3.202 prius, talk

I omitted to mention something yesterday. Since the TAVR I’ve been taking Plavix so basically my blood doesn’t clot, or clots slowly and reluctantly. Which means every tiny nick is an annoyance that needs a bandaid. Also as I learned a couple years ago that a nosebleed when you can’t clot is a bad thing (Day 1.345 for gory details). So Tuesday morning, half an hour before I was to go down and give my grant pitch, I blew my nose and got blood from the right nostril. How very unfortunate, I said although not in those words. I made a small pad of toilet paper and soaked it in styptic fluid and pushed it up there. But it would take a while to work and I didn’t have a while, I needed to go give my pitch. Oh wait! We will all be wearing masks! I’m saved! So I gave my pitch with one nostril blocked by a toilet paper plug, and nobody knew because I was wearing a mask! Thank you, Covid!

The wad of styptic-soaked tissue did the job, clotting me up nicely and the bleed never developed.

Wednesday 06/22/2022

This morning I was to take the Prius to the dealer for service. I had foolishly selected the first, 7am service appointment. Oh well. That meant leaving without reading the paper or drinking but a sip of coffee. From the Toyota place I walked 1.5 miles back to Philz Coffee, which I haven’t been in since at least 2017, and had a nice sit on their patio with coffee and an almond croissant.

During the mid-day, waiting for Toyota to call, I knocked off several items on the t-bird punch list. When they hadn’t called by 2pm I called them, and the service writer said he’d call back, and didn’t blah blah. So it was almost 4 before I called a Lyft to go down there, and then the Lyft did that crazy thing I’ve seen before, where they have picked the driver and he is on his way, and two minutes before he’s due, they suddenly re-book the ride with a different driver who’s 15 minutes away. I canceled the ride and used Uber instead which wasn’t really any faster but I felt better. Anyway, Prius is back home and in great shape and ready for a road trip.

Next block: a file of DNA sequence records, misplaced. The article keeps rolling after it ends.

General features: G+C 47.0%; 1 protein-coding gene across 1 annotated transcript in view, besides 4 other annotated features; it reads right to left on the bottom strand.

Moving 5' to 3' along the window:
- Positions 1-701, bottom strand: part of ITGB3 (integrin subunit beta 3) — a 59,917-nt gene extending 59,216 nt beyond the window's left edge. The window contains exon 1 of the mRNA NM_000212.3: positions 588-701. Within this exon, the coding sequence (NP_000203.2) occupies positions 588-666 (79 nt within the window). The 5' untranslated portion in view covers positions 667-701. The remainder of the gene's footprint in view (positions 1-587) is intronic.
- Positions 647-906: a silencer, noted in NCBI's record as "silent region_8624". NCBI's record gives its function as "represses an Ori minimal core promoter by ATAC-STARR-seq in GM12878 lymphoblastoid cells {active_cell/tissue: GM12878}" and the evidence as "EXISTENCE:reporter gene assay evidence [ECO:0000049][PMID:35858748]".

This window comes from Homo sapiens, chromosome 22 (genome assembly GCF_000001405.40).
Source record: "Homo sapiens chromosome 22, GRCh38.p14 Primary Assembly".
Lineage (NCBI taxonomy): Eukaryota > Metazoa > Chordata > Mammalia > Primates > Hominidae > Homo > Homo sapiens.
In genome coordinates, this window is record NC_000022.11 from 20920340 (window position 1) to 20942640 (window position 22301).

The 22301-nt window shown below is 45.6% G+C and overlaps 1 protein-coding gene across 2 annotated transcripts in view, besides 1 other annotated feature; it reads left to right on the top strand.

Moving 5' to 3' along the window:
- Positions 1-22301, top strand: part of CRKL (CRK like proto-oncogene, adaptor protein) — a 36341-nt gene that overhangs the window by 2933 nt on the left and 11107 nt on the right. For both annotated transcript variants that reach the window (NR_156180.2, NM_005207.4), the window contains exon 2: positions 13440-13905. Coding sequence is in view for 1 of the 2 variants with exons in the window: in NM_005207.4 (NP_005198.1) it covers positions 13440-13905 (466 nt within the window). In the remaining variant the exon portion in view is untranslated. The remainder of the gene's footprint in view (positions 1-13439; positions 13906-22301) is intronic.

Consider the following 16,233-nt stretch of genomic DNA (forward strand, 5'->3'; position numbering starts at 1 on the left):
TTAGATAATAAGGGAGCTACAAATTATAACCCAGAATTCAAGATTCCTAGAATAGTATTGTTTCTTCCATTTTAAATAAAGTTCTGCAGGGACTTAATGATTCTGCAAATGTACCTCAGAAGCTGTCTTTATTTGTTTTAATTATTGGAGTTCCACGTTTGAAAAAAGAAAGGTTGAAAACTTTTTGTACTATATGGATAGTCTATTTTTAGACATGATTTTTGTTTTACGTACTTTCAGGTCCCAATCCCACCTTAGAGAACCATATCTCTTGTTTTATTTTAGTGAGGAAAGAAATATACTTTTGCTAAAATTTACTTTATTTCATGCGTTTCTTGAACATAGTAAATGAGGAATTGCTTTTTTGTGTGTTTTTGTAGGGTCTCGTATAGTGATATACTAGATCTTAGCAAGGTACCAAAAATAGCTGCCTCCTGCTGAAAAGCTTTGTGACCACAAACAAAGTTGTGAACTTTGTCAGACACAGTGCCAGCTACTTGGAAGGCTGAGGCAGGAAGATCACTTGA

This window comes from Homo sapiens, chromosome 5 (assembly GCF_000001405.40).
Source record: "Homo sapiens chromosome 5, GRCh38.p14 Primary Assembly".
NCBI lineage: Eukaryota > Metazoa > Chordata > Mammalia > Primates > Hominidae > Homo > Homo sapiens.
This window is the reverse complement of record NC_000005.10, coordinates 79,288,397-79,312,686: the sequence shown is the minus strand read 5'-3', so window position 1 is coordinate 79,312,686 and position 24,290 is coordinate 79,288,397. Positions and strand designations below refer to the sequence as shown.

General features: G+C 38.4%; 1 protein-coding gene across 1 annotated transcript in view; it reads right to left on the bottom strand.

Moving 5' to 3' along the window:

In between, we had a speaker at 3pm, Don Peterson, who was a partner in the engineering firm that performed the Channing House Seismic Upgrade. This was done between 1998 and 2002, a massive job. I knew it had been done; in fact it was the determining factor in my choosing Channing House. That they would spend $18 million (I learned the amount today) for seismic safety, told me the place was run by a Board that was truly focused on the well-being of the organization and residents, and not on profits.

But I had not realized the scope of the work. The 11-story building had existed over 30 years when they started. They got under it and sank pilings 60 feet down to anchor massive beams. Then the whole building sits on flexible cushions on that beam, except for some outer walls that sit on “sliders”. The whole building is surrounded by a 38-inch wide “moat” and in principle the entire building is free to move 17 inches in any direction. (That means that every pipe and conduit that crosses the moat has to have a flexible U-joint in it to allow movement without breaking.) The building originally stood on 30 or 40 thick cement pillars. Each one of those had a section cut out with a huge diamond saw and a flexible pad inserted into it. It was an awesome job.

Leave a Reply

Fill in your details below or click an icon to log in:

WordPress.com Logo

You are commenting using your WordPress.com account. Log Out /  Change )

Twitter picture

You are commenting using your Twitter account. Log Out /  Change )

Facebook photo

You are commenting using your Facebook account. Log Out /  Change )

Connecting to %s